Why is this interesting to us? Bumping up the “categorical level” appeals for different reasons, but the ones matter most to me have to do with taking low-dimensional (or -codimensional) structures, and finding analogous ones at higher (co)dimension. In our case, the starting point had to do with looking at the symmetries of “higher gauge theories” – which can be used to describe the transport of higher-dimensional surfaces in a background geometry, the way gauge theories can describe the transport of point particles. But I won’t ask you to understand that example right now, as long as you can accept that “what are the global/local symmetries of a category like?” is a possibly interesting question.

So let’s categorify the discussion about symmetry above… To begin with, we can just take our (closed monoidal) category to be , and follow the same construction above. So our first ingredient is a 2-group . As with groups, we can think of a 2-group either as a 2-category with just one object , or as a 1-category with some structure – a group object in , which we’ll call if it comes from a given 2-group. (In our paper, we keep these distinct by using the term “categorical group” for the second. The group axioms amount to saying that we have a monoidal category . Its objects are the morphisms of the 2-group, and the composition becomes the monoidal product .)

(In fact, we often use a third equivalent definition, that of *crossed modules of groups*, but to avoid getting into that machinery here, I’ll be changing our notation a little.)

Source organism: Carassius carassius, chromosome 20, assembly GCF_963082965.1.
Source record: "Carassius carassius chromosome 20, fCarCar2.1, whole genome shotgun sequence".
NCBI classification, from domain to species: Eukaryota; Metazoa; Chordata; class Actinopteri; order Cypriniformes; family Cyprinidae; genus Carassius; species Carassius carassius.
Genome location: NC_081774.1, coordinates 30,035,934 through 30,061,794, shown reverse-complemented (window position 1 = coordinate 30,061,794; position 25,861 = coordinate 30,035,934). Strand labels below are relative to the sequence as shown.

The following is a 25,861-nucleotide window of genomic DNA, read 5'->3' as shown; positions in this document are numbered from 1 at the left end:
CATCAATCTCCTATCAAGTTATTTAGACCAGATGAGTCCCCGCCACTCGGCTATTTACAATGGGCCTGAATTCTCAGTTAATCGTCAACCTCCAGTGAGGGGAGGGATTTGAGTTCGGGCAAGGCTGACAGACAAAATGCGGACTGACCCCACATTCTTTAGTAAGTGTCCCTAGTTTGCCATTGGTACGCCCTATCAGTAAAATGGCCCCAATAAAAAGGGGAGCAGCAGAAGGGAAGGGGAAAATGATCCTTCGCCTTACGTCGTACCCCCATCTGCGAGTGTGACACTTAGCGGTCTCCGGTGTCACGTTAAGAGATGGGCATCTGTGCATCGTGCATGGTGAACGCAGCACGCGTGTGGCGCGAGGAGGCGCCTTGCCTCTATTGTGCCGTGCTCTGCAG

So, again, there are two ways to talk about an action of a 2-group on some category . One is to define an action as a 2-functor . The object being acted on, , is the unique object – so that the 2-functor amounts to a monoidal functor from the categorical group into . Notice that here we’re taking advantage of the fact that is closed, so that the hom-“sets” are actually categories, and the automorphisms of – invertible functors from to itself – form the objects of a monoidal category, and in fact a categorical group. What’s new, though, is that there are also 2-morphisms – natural transformations between these functors.

To begin with, then, we show that there is a map , which corresponds to the 2-functor , and satisfies an action axiom like the square above, with playing the role of group multiplication. (Again, remember that we’re only talking about the version where this square commutes strictly here – in an appendix of the paper, we talk about the weak version of all this.) This is an intuitive generalization of the situation for groups, but it is slightly more complicated.

The action directly gives three maps. First, functors for each 2-group morphism – each of which consists of a function between objects of , together with a function between morphisms of . Second, natural transformations for 2-morphisms in the 2-group – each of which consists of a function from objects to morphisms of .

On the other hand, is just a functor: it gives two maps, one taking pairs of objects to objects, the other doing the same for morphisms. Clearly, the map is just given by . The map taking pairs of morphisms to morphisms of is less intuitively obvious. Since I already claimed and are equivalent, it should be no surprise that we ought to be able to reconstruct the other two parts of from it as special cases. These are morphism-maps for the functors, (which give or ), and the natural transformation maps (which give or ). In fact, there are only two sensible ways to combine these four bits of information, and the fact that is natural means precisely that they’re the same, so:

Given the above, though, it’s not so hard to see that a 2-group action really involves two group actions: of the objects of on the objects of , and of the morphisms of on objects of . They fit together nicely because objects can be identified with their identity morphisms: furthermore, being a functor gives an action of -objects on -morphisms which fits in between them nicely.